Contrary to Simpkins' contention, the medical records from consulting neurologist Rollin Hawley, M.D. do not add objective support to Simpkins' subjective complaints. Pl.'s Br. Summ. J. 2. The only reference to blurred vision in Dr. Hawley's records is from May 1, 2007, when Simpkins reported blurred vision in a review of systems during a neurological examination focusing on Simpkins' upper extremity pain. R. 411-12, 423-44. Simpkins' "statements to physicians by way of history or complaint do not constitute objective medical evidence, and the recording of a claimant's complaints by a physician does not transform those complaints into objective clinical evidence." King v. Barnhart, 6:04CV00053, 2005 WL 3087853, at *4 (W.D. Va. Nov. 16, 2005) (citing Craig v. Chater , 76 F.3d 585, 590 n. 2 (4th Cir.1984)). Moreover, the treatment note is prior to the alleged onset date and prior to when Simpkins began taking Primidone, the medication to which she attributes the blurred vision.

Simpkins alleges that she has consistently complained of blurred vision from Primidone. Pl.'s Br. Summ J. 2. Her credibility determination, however, is the province of the ALJ. Simpkins' subjective complaints of disabling side effects are not conclusive. Rather, the ALJ must examine all of the evidence, including the objective medical record, and determine whether Simpkins has met her burden of proving that she suffers from an underlying impairment which is reasonably expected to produce her claimed symptoms alleged. Craig v. Chater , 76 F.3d 585, 592-93 (4th Cir. 1996). This assessment requires the ALJ to evaluate the intensity and persistence of Simpkins' claimed symptoms and the affect those disabling conditions have on Simpkins' ability to work. Id. at 594-95. A reviewing court gives great weight to the ALJ's assessment of a claimant's credibility and should not interfere with that assessment where the evidence in the record supports the ALJ's conclusions. See Shively v. Heckler , 739 F.2d 987, 989-90 (4th Cir. 1984) (finding that because the ALJ had the opportunity to observe the demeanor and to determine the credibility of the claimant, the ALJ's observations concerning these questions are to be given great weight).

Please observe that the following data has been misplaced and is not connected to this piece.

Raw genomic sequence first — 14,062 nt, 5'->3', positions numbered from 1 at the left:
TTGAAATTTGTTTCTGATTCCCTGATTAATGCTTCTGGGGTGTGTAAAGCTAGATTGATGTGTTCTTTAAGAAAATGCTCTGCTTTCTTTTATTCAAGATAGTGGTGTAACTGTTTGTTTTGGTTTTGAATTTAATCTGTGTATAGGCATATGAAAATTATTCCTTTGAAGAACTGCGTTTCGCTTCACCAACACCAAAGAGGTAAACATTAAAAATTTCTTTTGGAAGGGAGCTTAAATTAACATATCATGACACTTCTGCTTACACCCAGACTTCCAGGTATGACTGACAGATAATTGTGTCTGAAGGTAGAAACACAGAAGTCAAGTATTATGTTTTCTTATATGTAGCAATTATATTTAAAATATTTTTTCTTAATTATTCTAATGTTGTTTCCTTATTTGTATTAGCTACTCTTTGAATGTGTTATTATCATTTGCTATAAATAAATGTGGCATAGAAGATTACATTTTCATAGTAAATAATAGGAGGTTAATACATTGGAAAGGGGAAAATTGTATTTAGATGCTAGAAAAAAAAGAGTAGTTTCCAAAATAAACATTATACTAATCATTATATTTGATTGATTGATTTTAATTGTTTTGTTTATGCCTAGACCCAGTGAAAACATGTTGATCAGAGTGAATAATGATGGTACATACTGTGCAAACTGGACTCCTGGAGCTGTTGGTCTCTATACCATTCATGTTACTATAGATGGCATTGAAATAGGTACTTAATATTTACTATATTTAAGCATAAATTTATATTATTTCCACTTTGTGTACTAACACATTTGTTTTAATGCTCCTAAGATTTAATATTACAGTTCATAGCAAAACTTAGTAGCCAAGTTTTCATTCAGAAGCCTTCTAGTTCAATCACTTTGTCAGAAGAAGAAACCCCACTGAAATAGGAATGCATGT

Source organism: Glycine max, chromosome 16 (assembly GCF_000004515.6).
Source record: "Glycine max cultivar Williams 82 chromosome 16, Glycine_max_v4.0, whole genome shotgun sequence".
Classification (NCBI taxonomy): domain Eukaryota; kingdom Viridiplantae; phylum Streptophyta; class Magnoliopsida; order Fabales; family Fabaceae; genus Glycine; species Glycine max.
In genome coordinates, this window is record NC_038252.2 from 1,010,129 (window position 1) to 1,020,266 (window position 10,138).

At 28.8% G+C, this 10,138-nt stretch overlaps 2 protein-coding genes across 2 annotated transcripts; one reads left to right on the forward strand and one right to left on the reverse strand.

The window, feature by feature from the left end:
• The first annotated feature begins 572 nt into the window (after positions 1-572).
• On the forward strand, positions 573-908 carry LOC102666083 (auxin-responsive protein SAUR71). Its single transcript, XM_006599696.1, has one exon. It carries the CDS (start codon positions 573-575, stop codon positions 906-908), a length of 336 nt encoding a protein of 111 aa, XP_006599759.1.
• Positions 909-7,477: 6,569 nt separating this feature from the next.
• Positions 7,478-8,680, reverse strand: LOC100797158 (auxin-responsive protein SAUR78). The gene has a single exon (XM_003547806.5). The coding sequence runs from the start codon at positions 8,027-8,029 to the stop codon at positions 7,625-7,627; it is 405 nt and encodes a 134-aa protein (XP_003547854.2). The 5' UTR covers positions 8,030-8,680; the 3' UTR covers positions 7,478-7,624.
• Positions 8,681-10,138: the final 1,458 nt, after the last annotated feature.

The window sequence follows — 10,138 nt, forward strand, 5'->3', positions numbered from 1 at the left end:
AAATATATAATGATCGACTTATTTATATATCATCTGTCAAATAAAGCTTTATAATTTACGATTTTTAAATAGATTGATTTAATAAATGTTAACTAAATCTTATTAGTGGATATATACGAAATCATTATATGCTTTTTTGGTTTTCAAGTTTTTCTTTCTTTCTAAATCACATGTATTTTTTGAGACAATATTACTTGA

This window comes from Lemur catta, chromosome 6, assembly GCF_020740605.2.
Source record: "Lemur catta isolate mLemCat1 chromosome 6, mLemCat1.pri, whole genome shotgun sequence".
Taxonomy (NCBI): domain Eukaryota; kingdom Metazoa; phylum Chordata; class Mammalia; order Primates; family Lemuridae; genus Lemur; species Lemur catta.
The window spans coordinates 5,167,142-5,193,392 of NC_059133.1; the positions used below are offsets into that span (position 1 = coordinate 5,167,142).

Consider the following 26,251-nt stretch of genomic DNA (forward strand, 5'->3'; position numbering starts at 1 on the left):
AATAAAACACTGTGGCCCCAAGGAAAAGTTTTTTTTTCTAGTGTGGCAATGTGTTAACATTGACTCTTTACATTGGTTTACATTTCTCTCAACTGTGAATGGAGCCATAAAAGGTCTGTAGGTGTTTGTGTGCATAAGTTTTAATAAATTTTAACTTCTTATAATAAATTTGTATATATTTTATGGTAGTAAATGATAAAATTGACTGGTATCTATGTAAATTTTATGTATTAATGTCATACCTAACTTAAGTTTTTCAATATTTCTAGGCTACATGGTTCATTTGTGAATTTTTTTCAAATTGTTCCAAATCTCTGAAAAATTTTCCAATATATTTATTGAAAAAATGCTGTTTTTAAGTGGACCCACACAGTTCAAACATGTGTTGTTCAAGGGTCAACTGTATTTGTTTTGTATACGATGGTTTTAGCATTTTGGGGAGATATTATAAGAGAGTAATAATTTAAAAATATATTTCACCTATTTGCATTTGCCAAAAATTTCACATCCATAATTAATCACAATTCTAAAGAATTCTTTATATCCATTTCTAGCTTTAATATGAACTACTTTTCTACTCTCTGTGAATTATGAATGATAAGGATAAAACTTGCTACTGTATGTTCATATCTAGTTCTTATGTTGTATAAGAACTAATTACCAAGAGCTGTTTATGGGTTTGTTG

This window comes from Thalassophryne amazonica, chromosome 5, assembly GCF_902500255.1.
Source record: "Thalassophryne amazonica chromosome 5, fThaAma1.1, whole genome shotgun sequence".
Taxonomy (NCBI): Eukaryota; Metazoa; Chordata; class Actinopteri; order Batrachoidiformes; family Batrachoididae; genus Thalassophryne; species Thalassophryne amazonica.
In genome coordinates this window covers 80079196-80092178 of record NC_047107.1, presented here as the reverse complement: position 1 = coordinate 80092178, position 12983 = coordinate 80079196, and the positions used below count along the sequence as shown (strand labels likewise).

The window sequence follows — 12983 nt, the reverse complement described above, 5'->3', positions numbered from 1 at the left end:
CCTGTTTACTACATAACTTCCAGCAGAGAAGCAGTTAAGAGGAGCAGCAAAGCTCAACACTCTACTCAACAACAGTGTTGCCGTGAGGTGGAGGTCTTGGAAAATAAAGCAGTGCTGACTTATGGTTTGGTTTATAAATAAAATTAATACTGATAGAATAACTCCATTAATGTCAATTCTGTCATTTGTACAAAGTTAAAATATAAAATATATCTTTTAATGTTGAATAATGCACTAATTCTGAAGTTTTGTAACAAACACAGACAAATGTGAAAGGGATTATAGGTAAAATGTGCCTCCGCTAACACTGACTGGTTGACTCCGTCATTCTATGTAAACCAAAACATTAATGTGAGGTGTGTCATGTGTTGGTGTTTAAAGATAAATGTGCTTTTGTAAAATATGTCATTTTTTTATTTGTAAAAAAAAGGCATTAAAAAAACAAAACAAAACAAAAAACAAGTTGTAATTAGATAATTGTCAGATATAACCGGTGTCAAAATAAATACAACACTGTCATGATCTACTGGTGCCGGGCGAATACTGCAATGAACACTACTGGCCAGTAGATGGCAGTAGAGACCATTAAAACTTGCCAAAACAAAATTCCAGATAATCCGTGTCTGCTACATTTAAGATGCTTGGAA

Given these well-established principles, and the substantial evidence in the record before the ALJ, I decline to disturb the ALJ's finding that Simpkins' complaints of disabling blurred vision were not credible.

Conclusion

For the foregoing reasons, it is RECOMMENDED that an order be entered AFFIRMING the final decision of the Commissioner, GRANTING summary judgment to the defendant, and DISMISSING this case from the court's docket.

The Clerk is directed to transmit the record in this case to Michael F. Urbanski, United States District Judge, and to provide copies of this Report and Recommendation to counsel of record. Both sides are reminded that pursuant to Rule 72(b), they are entitled to note any objections to this Report and Recommendation within fourteen (14) days hereof. Any adjudication of fact or conclusion of law rendered herein by me that is not specifically objected to within the period prescribed by law may become conclusive upon the parties. Failure to file specific objections pursuant to 28 U.S.C. § 636(b)(1)(C) as to factual recitations or findings as well as to the conclusion reached by me may be construed by any reviewing court as a waiver of such objection.